A study linking consumption of artificially sweetened beverages to an increased risk of preterm births has been dismissed by the sweetener industry as ‘misleading’ and ‘not plausible scientifically’.
According to findings published in the American Journal of Clinical Nutrition, pregnant Danish women who consumed at least four servings of artificially sweetened carbonated soft drinks per day were at a 78 per cent higher risk of preterm birth than women who did not consume any soft drinks.
Researchers from Statens Serum Institut in Copenhagen, the University of Iceland, and Harvard School of Public Health analysed data from 59,334 women participating in the Danish National Birth Cohort. Drinking only one serving of artificially sweetened carbonated soft drinks per day was associated with a 38 per cent increase in the risk of premature birth. No associations were observed for sugar-sweetened beverages.
“Our findings suggest that the daily intake of artificially sweetened soft drinks may be associated with an increased risk of preterm delivery,” wrote the researchers. “The relative consistency of our findings for carbonated and noncarbonated soft drinks and the absence of an association for sugar-sweetened soft drinks suggest that the content of artificial sweeteners might be the causal factor.
The researchers stress, however, that their study is the first to report this association and that their findings need to be replicated "in another experimental setting" in order to confirm or reject the current results.
The use of sweeteners in food and beverage products is widespread and has gathered yet more pace as food firms seek to deliver healthier products, with less sugar, to consumers. According to Leatherhead International, the global market for sweeteners was worth US$1.83bn in 2007.
Although all the sweeteners used in the EU and US have been approved and are deemed safe by the food safety authorities, internet forums, newspaper reports and some scientific literature – including the new AJCN study – continue to promote suspicion.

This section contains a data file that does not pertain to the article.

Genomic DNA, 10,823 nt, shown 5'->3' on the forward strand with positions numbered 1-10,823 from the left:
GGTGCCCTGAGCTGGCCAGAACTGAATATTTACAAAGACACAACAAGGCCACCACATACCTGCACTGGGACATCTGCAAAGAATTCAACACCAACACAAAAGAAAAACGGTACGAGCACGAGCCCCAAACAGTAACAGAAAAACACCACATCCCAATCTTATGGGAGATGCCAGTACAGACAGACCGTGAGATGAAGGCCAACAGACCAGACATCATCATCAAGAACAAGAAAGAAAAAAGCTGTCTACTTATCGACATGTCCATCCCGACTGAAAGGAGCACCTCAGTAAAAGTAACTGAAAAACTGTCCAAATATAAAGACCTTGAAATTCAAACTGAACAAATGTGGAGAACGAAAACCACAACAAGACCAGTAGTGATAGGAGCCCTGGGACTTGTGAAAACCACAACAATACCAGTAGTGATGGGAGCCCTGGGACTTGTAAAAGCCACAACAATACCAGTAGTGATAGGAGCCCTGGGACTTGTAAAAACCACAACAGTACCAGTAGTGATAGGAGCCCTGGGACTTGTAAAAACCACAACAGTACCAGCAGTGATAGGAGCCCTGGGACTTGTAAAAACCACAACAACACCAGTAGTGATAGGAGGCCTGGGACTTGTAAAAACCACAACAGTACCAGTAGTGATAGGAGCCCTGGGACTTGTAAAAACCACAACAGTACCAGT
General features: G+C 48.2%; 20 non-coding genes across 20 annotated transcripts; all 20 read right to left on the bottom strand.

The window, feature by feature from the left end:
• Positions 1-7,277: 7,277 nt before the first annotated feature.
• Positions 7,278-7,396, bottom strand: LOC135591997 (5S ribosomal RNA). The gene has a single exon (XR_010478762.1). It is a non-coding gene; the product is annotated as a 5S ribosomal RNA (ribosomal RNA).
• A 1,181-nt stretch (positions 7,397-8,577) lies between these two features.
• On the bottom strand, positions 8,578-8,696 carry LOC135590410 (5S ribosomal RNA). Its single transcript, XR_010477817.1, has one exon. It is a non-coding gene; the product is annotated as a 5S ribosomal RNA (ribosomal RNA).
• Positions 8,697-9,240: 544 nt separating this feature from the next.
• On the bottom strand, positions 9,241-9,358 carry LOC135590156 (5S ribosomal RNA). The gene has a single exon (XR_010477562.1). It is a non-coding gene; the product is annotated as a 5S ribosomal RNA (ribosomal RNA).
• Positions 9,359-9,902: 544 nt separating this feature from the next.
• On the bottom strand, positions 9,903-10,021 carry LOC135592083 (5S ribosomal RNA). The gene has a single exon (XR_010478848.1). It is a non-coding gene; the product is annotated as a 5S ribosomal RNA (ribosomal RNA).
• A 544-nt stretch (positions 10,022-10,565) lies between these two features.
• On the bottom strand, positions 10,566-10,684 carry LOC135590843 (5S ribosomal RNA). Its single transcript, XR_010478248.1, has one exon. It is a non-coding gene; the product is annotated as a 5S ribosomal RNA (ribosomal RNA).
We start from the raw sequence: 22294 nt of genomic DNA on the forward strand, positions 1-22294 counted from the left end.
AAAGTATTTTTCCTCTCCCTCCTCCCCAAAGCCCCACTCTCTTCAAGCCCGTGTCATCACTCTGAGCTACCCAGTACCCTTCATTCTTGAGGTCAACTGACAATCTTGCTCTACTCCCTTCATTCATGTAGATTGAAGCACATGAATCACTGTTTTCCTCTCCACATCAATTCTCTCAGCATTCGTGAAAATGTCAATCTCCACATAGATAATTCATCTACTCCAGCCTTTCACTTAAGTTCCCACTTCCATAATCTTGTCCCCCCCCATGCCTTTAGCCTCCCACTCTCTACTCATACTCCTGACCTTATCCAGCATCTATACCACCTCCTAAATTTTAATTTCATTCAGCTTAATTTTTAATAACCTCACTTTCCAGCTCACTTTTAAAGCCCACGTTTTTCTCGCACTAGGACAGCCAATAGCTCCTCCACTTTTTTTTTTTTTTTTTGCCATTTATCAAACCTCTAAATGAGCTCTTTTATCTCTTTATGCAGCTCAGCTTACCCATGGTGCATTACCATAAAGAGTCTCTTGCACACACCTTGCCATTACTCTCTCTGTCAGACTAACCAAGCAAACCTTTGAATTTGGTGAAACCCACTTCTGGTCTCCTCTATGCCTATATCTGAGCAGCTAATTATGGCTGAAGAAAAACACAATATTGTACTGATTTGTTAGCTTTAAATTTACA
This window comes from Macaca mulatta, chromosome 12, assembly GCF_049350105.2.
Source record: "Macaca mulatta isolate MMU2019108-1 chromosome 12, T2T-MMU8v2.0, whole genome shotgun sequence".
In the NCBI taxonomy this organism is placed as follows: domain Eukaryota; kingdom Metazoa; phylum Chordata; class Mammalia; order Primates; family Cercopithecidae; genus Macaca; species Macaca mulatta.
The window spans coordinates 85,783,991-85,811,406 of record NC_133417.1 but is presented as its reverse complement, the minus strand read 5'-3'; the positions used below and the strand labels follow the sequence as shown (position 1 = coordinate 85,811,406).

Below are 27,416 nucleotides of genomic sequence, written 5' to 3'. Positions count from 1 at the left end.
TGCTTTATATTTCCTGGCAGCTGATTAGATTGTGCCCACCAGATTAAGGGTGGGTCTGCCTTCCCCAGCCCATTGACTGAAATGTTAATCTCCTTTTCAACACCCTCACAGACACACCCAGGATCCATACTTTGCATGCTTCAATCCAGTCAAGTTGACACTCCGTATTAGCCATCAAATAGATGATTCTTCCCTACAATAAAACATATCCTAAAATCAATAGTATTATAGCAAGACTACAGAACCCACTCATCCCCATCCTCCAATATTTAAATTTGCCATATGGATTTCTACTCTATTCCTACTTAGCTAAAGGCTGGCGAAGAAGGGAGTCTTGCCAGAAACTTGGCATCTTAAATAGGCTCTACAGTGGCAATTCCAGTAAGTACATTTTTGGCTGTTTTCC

The Calorie Control Council, an international association representing the low-calorie and reduced-fat food and beverage industry, said the study challenged “the weight of the scientific literature and provides misleading conclusions”.
“This study may unduly alarm pregnant women,” said Beth Hubrich, a dietitian with the Calorie Control Council. “While this study is counter to the weight of the scientific evidence demonstrating that low-calorie sweeteners are safe for use in pregnancy, research has shown that overweight and obesity can negatively affect pregnancy outcomes.
“Leading health groups support the use of low-calorie sweeteners in pregnancy. Further, low-calorie sweeteners can help pregnant women enjoy the taste of sweets without excess calories, leaving room for nutritious foods and beverages without excess weight gain – something that has been shown to be harmful to both the mother and developing baby,” she added.
These statements were echoed by the International Sweeteners Association, an organisation representing manufacturers and users of low-calorie sweeteners. “Before being authorised for use in food and drinks, all low-calorie sweeteners must undergo a range of safety evaluations by independent national and international scientific expert committees,” said the association. “These evaluations take into account potentially sensitive groups such as pregnant women, infants and children.